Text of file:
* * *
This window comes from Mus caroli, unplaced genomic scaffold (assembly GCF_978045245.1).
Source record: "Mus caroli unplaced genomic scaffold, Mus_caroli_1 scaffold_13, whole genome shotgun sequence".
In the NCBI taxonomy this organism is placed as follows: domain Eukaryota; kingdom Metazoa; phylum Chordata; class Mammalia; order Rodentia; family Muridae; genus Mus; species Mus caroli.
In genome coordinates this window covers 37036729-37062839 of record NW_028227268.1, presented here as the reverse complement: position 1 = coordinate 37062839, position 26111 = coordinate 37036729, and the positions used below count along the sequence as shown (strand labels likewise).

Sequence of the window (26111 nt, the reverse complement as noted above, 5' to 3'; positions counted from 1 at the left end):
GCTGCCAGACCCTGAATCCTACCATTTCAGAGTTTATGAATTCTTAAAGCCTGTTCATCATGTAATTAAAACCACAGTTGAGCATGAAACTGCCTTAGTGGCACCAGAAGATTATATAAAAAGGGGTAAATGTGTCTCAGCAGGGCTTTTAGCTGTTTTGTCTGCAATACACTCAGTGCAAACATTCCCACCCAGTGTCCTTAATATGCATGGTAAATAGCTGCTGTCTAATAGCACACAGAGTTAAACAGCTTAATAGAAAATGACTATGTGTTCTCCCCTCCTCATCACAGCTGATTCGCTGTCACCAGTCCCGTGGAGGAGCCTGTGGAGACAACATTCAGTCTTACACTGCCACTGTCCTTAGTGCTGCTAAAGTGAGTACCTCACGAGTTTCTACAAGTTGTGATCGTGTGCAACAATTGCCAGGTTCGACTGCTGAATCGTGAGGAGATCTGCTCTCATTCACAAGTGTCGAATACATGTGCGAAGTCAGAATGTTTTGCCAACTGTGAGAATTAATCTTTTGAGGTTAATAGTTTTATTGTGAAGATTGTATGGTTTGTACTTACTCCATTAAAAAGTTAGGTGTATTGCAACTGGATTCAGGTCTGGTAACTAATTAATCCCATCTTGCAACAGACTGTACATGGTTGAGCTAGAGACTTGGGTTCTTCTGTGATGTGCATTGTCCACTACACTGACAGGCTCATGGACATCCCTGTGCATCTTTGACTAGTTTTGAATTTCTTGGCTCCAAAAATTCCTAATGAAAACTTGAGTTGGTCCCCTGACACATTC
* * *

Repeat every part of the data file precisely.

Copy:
This window comes from Mus caroli, unplaced genomic scaffold (assembly GCF_978045245.1).
Source record: "Mus caroli unplaced genomic scaffold, Mus_caroli_1 scaffold_13, whole genome shotgun sequence".
In the NCBI taxonomy this organism is placed as follows: domain Eukaryota; kingdom Metazoa; phylum Chordata; class Mammalia; order Rodentia; family Muridae; genus Mus; species Mus caroli.
In genome coordinates this window covers 37036729-37062839 of record NW_028227268.1, presented here as the reverse complement: position 1 = coordinate 37062839, position 26111 = coordinate 37036729, and the positions used below count along the sequence as shown (strand labels likewise).

Sequence of the window (26111 nt, the reverse complement as noted above, 5' to 3'; positions counted from 1 at the left end):
GCTGCCAGACCCTGAATCCTACCATTTCAGAGTTTATGAATTCTTAAAGCCTGTTCATCATGTAATTAAAACCACAGTTGAGCATGAAACTGCCTTAGTGGCACCAGAAGATTATATAAAAAGGGGTAAATGTGTCTCAGCAGGGCTTTTAGCTGTTTTGTCTGCAATACACTCAGTGCAAACATTCCCACCCAGTGTCCTTAATATGCATGGTAAATAGCTGCTGTCTAATAGCACACAGAGTTAAACAGCTTAATAGAAAATGACTATGTGTTCTCCCCTCCTCATCACAGCTGATTCGCTGTCACCAGTCCCGTGGAGGAGCCTGTGGAGACAACATTCAGTCTTACACTGCCACTGTCCTTAGTGCTGCTAAAGTGAGTACCTCACGAGTTTCTACAAGTTGTGATCGTGTGCAACAATTGCCAGGTTCGACTGCTGAATCGTGAGGAGATCTGCTCTCATTCACAAGTGTCGAATACATGTGCGAAGTCAGAATGTTTTGCCAACTGTGAGAATTAATCTTTTGAGGTTAATAGTTTTATTGTGAAGATTGTATGGTTTGTACTTACTCCATTAAAAAGTTAGGTGTATTGCAACTGGATTCAGGTCTGGTAACTAATTAATCCCATCTTGCAACAGACTGTACATGGTTGAGCTAGAGACTTGGGTTCTTCTGTGATGTGCATTGTCCACTACACTGACAGGCTCATGGACATCCCTGTGCATCTTTGACTAGTTTTGAATTTCTTGGCTCCAAAAATTCCTAATGAAAACTTGAGTTGGTCCCCTGACACATTC